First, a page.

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Getting Started with Holistic Life Coaching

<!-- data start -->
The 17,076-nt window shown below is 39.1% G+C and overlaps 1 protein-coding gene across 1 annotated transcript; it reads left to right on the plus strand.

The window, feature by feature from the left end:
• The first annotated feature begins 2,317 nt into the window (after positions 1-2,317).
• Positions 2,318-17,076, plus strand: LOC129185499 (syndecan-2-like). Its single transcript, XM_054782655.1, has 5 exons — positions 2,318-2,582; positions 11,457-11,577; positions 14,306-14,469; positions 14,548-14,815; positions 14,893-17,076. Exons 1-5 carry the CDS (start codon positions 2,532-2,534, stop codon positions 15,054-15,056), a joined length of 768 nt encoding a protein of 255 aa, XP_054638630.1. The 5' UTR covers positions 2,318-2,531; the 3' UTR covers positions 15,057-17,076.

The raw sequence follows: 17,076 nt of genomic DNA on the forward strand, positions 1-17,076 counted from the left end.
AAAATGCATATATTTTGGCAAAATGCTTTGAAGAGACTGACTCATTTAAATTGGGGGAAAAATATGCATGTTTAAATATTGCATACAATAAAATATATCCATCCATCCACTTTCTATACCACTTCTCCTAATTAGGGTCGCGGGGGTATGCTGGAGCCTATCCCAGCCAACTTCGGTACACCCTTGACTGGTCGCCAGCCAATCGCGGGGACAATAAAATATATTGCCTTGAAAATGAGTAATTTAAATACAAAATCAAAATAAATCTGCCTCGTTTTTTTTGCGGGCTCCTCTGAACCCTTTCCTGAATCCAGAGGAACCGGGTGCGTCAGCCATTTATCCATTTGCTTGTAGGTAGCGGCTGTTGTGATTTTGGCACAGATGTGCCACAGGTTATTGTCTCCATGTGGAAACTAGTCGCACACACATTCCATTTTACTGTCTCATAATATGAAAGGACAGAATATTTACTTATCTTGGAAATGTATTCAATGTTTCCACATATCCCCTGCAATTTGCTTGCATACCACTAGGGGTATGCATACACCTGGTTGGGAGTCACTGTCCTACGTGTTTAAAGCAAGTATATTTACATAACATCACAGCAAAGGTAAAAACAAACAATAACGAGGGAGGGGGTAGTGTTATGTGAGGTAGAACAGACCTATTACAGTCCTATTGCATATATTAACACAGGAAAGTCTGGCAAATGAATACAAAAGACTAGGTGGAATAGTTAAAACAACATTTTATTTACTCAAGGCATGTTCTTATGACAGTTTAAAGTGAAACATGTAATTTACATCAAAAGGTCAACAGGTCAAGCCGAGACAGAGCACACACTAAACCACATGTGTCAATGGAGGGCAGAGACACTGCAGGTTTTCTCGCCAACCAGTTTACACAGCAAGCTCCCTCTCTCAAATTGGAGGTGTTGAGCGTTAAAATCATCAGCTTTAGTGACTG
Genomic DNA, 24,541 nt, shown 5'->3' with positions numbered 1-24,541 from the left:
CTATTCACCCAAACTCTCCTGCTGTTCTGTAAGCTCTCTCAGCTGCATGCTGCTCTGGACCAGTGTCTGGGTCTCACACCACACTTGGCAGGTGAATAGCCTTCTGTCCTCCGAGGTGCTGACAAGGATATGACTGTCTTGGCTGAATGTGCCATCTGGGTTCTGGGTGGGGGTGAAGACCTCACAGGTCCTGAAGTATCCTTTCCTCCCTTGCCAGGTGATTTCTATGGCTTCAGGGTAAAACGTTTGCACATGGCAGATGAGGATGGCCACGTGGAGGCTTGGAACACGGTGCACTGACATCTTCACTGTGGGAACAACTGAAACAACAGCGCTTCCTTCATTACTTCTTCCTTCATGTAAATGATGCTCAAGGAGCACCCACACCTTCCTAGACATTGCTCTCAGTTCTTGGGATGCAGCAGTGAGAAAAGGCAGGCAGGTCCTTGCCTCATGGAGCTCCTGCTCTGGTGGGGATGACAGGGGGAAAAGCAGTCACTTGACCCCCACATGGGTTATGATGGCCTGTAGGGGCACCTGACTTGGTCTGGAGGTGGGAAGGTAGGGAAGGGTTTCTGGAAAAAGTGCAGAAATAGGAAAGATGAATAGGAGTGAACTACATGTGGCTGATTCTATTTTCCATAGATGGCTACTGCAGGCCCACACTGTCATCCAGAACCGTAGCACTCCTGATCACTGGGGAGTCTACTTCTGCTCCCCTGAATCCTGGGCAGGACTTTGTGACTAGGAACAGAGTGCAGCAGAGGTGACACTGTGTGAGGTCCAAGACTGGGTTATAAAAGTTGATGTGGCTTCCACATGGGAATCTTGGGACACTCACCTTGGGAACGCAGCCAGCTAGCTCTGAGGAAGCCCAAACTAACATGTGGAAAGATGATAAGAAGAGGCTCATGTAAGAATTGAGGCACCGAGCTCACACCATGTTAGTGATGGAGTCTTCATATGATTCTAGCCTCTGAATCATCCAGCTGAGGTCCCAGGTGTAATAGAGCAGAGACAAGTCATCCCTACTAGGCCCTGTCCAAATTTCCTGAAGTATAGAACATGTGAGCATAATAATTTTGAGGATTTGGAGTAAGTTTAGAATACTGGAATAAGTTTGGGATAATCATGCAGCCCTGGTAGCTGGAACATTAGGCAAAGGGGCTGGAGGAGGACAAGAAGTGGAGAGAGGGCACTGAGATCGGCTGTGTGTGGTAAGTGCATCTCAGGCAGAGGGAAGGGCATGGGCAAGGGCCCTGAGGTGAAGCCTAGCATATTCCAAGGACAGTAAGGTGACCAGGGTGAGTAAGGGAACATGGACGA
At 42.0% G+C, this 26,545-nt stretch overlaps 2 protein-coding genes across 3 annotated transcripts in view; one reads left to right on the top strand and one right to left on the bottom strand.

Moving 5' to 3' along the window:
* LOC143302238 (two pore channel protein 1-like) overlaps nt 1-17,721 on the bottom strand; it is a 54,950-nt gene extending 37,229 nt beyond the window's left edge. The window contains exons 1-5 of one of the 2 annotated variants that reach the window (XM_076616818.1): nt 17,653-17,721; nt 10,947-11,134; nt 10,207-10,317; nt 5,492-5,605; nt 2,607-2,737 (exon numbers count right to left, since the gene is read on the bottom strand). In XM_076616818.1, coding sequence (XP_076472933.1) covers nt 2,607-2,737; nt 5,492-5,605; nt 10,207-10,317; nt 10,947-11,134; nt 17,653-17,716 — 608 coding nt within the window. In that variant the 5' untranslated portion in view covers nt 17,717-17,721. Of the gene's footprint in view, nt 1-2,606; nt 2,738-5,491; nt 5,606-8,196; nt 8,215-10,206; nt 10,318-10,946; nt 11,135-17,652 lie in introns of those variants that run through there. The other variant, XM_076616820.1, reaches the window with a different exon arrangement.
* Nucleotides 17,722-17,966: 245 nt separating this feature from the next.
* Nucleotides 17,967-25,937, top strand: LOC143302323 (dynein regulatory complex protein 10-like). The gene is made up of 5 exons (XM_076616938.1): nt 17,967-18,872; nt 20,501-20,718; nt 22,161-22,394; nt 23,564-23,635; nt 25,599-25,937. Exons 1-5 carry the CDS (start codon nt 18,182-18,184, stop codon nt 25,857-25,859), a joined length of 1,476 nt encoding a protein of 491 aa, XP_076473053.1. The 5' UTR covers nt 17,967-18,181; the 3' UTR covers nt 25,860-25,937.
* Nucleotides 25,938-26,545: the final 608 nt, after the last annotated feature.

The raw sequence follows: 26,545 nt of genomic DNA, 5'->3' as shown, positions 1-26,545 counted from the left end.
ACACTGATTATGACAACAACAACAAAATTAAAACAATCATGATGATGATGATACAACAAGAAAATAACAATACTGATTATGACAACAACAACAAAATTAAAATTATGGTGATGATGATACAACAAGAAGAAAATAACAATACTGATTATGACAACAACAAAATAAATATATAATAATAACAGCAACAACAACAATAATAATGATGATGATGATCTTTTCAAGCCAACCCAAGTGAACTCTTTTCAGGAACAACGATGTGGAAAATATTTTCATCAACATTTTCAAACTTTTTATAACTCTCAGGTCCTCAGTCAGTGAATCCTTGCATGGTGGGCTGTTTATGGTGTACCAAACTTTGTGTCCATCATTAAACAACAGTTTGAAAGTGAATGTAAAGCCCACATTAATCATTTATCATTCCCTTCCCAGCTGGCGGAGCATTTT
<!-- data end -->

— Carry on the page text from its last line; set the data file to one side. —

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what is the history of holistic coachingIf you’ve ever had an interest in holism, you  have probably heard the expression “the whole  is greater than the sum of its parts”. . . which is a great way to summarize holism – but what does that mean to you as a coach, or more importantly, what does this mean to your client? The basic principles of holism are not new, having been around at least since the time of Hippocrates in the West, 2500 years ago, and even earlier in the Eastern healing traditions of Ayurvedic and traditional Chinese medicine. As you might suspect, the healers and physicians who practiced the art and science of holistic medicine all treated the whole person – body, mind and spirit. This common sense holistic focus has been  largely  ignored  by most physicians during the past few hundred years. This has led to our current conventional system of disease care, which for all of its miraculous discoveries and highly effective treatments of acute and life-threatening illnesses and injuries, has become increasingly mechanistic and overly focused on the treatment of symptoms. As a result, the factors contributing to causing disease have not been adequately addressed, while more than 100 million Americans suffer from some form of chronic illness. Treatments that focus on the whole person have shifted to become one of fixing the ‘broken parts’. This approach can work well for mitigating or eliminating symptoms, but has result- ed in our inability to prevent, cure (elimination of a physical problem), and/or heal (lessening of disease with restoration of wholeness and balance) diseases of a  chronic, multi-factorial nature.